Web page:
The severity of his injury -- a clean break of the tibula -- didn't concern him.
"I didn't even feel it," he said. "I've played hurt before. A broken bone doesn't really scare me."
Once the cast came off, Bradley was instructed to wear a protective boot but refused, instead beginning his own rehabilitation.
When trainer Brian Hooker of the Florida Joint Replacement and Sports Medicine Center looked at how well Bradley was doing, he referred him to Dr. Henry Hanff, the center's founding orthopedic surgeon.
After testing Bradley (one of the tests required the senior to tippy-toe) Hanff cleared Bradley to attend a sports rehabilitation center. For three weeks before the Rotary Classic, Bradley put in four days a week there.
He had his doubts in the early days.
"There were times I would come home from therapy and say, 'I need to stop,' " Bradley said. " 'I'm pushing it too hard and my legs are hurting me.' But I kept going back. I would say I'm going to stop, but I never did."
Meanwhile, Ridgewood began its season with Bradley at every practice. When he could, he would jump in on drills, but he still could not practice or play.
On Dec. 26, he was cleared to play. The doctor tested the range of motion in his ankle, then made Bradley jump up and down on his right leg 50 times, then made him run two miles in 15 minutes. He passed every test before the Dec. 27 Rotary Classic opener.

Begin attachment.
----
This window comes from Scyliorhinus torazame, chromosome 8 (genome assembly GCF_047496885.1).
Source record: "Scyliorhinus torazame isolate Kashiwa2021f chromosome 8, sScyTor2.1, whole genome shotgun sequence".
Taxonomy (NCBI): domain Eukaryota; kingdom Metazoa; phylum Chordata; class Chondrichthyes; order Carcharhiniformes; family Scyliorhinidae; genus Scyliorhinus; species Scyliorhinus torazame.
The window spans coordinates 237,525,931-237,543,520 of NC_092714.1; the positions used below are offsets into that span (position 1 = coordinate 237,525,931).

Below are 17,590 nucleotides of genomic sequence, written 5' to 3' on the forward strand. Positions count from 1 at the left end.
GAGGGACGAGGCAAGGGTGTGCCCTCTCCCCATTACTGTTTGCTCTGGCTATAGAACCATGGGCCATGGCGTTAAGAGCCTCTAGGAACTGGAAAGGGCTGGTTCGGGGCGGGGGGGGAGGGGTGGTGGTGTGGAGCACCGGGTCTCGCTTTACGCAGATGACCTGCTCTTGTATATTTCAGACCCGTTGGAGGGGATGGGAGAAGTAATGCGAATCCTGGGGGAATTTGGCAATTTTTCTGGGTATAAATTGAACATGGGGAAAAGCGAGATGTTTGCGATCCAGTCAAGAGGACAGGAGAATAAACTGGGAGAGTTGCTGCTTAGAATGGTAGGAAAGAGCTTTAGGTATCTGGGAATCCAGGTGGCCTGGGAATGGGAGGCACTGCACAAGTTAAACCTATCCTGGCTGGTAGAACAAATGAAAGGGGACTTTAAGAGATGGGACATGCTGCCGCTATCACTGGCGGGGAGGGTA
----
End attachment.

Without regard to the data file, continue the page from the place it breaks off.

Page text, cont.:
To say Bradley was hungry to return would be an understatement. Bradley was, to be blunt, a pain.
"Oh yeah, especially to (coach)," he said. "As soon as he cleared me (for rehabilitation), I tried to jump in on practice drills."
Said Anders: "That's a good pain to have, that you've got somebody who has that attitude, that 'I want to do it,' that 'I want to get out there.' I think that's what he brings to the team. He brings that whole attitude."
Bradley's biggest concerns are his conditioning and his leg strength: "My calves are two different sizes," he said, "and my thighs are two different sizes."
But Bradley returns to an 11-1 Ridgewood squad that has done pretty well without him. Bradley said he isn't concerned with playing time or whether he will start.
"I just want to help out," he said. "When I was sitting on the bench, when the team needed to be pumped up, I would hype them up. Now they need a physical player, and that's the way I am."
As for Anders, he must deftly bring Bradley back into a locker room that has accomplished much in his absence.
"(I said), 'Look guys, I know that Nate hasn't practiced and hasn't sweated the same amount that you have sweated the last two months,' " Anders said. " 'But (I'm putting him in) and if that's a problem, let's talk about it right now.' I didn't have to play him, but, truthfully, I thought it was the right time to do it."
With Bradley, the Rams will undoubtedly be better.
They will be bigger up front, better on the boards and have yet another scoring option on a team that doesn't need one with point guard Chris Halkitis and center Andrew Reed already in the lineup.
"They were 10-0 without me," Bradley said. "I'm just going to help out that much more."